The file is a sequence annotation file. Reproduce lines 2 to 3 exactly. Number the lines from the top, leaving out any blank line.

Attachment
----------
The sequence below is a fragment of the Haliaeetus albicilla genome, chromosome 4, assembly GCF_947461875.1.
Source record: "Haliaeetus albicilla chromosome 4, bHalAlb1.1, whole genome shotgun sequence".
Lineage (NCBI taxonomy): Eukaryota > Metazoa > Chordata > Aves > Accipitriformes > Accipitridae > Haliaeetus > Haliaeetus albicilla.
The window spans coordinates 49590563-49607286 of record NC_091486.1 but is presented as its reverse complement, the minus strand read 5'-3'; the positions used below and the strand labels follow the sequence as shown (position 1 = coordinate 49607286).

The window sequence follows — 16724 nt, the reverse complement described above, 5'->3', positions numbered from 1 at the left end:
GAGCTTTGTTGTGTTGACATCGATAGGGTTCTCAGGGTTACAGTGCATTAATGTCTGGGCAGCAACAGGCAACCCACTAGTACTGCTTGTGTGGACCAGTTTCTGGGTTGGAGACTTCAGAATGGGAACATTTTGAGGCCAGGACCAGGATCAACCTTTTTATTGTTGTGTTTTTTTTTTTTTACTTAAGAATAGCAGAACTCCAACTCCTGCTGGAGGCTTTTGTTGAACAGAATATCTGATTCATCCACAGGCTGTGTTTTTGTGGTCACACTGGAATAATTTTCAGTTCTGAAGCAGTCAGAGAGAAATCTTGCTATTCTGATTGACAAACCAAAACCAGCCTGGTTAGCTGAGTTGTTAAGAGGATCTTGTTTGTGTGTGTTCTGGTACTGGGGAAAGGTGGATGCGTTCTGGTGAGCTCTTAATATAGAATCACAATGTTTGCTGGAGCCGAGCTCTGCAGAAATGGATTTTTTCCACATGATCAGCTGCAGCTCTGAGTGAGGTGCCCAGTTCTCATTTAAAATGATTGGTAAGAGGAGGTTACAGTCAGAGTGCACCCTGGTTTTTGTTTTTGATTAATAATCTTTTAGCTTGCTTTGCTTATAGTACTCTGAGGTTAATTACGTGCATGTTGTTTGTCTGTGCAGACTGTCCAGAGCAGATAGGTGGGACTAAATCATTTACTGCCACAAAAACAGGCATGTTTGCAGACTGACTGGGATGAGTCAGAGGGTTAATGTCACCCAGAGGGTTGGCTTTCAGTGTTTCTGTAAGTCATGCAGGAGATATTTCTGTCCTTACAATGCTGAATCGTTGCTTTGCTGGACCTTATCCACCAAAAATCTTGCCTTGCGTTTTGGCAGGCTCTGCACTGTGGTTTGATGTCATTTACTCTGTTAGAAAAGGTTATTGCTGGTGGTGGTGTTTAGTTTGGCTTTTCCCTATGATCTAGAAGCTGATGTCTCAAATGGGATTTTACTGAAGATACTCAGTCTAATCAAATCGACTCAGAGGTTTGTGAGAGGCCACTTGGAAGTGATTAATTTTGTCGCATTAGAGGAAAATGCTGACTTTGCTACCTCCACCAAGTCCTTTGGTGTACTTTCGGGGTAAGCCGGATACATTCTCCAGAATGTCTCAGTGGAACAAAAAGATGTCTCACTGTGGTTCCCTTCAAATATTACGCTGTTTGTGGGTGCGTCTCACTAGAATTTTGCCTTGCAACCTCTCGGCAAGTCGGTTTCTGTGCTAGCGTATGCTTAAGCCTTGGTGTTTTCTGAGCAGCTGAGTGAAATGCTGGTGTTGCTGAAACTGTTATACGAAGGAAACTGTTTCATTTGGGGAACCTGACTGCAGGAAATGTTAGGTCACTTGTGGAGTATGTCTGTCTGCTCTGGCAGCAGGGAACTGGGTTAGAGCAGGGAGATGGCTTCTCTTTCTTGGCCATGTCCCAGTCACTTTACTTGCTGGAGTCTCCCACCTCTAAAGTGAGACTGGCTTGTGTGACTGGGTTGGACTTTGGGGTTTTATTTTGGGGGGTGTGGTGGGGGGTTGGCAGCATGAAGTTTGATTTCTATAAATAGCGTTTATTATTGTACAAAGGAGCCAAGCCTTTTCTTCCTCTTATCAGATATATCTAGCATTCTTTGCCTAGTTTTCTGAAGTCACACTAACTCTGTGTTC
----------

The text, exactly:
Source record: "Haliaeetus albicilla chromosome 4, bHalAlb1.1, whole genome shotgun sequence".
Lineage (NCBI taxonomy): Eukaryota > Metazoa > Chordata > Aves > Accipitriformes > Accipitridae > Haliaeetus > Haliaeetus albicilla.